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I'm helping with a Care Plan for a friend (74) who has Dementia - mostly short-term memory loss - long term is there but often inaccurate or embellished. The problem/blessing is that she is smart and physically in great condition (strong, walks, runs, jumps) but has zero attention span. Puzzles, TV, board games are not possible. She likes to be helpful, but that takes more of the caregivers time than the task warrants. She has a strong sense that she is a burden to family and friends and wants desperately to "give back." Keeping up with her is burdensome - but not something her friends or caregiver imply - just her feeling. We're trying to find ways to bring structure to her days such that her time is used doing anything but worrying about her condition. All ideas welcome.

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Would house work fit in. I was thinking of cleaning the bathroom mirrors and vanity.
Arranging clothes in the closet. How about wiping the water marks off of the glasses and flat ware.
Just an opposing view from the male side.
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Thanks. I just discovered the "activities" section of this site today - and did take note of some of the activities that will apply. Also, I googled "Alzheimer's activities" and that produced a thread of activities - although mostly it's commercial sites that sell project kits. I think I'm going to buy about 10 of those packages of multi-colored wash cloths, dump them in the dryer every morning and ask her to fold and sort by color. She's desperate to be helpful and I want her to enjoy that feeling.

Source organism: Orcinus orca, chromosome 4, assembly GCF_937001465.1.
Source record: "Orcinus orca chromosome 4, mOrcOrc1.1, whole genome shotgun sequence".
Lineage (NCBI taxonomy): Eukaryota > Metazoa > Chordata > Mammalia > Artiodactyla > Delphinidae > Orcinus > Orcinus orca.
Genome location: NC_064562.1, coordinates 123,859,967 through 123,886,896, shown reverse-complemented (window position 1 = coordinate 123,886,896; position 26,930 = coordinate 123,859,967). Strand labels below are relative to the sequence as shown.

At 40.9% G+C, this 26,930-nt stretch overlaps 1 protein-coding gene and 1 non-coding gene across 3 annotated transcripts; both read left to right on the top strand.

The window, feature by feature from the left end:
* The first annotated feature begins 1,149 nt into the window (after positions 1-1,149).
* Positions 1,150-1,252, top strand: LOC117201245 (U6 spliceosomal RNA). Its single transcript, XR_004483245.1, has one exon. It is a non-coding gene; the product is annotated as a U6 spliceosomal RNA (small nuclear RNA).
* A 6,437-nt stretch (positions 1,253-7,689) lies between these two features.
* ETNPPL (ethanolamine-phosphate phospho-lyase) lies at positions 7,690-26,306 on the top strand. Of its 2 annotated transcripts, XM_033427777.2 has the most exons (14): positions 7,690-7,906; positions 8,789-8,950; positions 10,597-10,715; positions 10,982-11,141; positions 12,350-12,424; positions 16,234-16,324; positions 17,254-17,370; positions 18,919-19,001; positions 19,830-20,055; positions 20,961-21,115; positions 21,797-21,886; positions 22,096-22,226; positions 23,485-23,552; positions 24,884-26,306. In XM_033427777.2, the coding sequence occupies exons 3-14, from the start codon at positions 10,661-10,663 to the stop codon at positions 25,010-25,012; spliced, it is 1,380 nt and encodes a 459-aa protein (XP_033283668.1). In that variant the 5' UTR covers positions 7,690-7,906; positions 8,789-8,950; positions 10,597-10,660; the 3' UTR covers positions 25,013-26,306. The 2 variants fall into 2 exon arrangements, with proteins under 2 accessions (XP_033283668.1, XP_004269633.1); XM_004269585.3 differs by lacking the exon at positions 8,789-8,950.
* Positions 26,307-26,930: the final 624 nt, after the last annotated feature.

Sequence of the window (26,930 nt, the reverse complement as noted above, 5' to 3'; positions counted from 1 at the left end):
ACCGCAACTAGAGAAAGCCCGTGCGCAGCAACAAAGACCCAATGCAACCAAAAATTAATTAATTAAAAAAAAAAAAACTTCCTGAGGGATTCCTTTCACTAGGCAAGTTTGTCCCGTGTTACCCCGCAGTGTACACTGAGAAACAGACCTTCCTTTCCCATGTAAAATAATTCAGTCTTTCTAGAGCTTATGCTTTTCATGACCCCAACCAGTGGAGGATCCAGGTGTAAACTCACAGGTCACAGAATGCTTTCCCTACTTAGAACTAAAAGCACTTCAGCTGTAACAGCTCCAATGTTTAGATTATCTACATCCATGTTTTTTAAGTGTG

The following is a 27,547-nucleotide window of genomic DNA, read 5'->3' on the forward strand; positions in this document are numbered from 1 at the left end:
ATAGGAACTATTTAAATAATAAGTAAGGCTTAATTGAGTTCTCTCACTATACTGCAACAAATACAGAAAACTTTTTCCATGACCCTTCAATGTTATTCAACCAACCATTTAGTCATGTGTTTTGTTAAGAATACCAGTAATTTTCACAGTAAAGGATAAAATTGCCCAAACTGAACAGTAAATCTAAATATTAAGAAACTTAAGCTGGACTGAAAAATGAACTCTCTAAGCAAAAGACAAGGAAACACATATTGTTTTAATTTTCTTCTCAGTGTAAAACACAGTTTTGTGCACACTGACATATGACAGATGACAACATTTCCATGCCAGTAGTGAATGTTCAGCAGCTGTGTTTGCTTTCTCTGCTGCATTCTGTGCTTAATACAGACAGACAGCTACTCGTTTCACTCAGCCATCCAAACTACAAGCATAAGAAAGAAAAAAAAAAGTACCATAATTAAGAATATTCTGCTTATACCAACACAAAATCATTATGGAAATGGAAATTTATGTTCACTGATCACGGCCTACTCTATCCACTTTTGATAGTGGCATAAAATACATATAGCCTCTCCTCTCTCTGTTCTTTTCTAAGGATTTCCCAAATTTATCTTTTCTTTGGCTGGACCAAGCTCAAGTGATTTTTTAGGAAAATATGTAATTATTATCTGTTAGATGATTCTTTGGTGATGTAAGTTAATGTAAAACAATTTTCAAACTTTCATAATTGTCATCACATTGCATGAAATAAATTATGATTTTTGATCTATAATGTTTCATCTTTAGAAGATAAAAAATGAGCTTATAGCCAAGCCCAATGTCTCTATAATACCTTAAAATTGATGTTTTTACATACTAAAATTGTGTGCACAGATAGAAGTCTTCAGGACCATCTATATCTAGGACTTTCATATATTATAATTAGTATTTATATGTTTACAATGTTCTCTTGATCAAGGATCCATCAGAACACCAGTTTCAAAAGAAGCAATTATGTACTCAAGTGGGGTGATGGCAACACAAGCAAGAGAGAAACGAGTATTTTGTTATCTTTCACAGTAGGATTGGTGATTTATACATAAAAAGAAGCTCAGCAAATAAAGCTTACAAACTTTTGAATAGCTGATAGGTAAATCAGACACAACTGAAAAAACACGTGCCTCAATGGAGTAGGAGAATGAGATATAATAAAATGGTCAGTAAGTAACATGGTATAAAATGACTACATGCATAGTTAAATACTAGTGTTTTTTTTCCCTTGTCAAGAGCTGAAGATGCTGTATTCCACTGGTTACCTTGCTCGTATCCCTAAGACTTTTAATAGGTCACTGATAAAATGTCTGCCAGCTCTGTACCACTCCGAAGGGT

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Adult day care, one or two days a week. Sounds like she might need a program that has a higher-functioning group within it.

An activity that my mom enjoyed was washing Barbie doll clothes. This sounds kind of crazy. But we happened to be collecting used toys for a place that needed them, and the second-hand-store Barbies were grubby. They had to be wiped off, the clothes washed by hand in the sink, and laid out flat to dry (since they curl up in the dryer). Hair brushed. Put a doll and an extra clothes outfit into a ziplock bag. She liked making the toys nice for the children.
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Folding hand towel, face cloths and dish towels. Matching and folding socks. Rolling coins --- inserted into the rolled wrappers. Sorting playing cards --- by suit or color. Puzzles with fewer pieces, perhaps 15-25. Organizing EOBs into date order. Mixing cake mixes after someone else has placed the ingredients. (Then the caregiver can clean up while she mixes. Watering outside plants.
You might call a local non profit. they often have tasks suitable for these skills. For example, out food pantry needs tea bags counted and put into ziplock bags. Or labels placed on their newsletters. There are other threads on this site for this topic, if you search for them. good luck . . .
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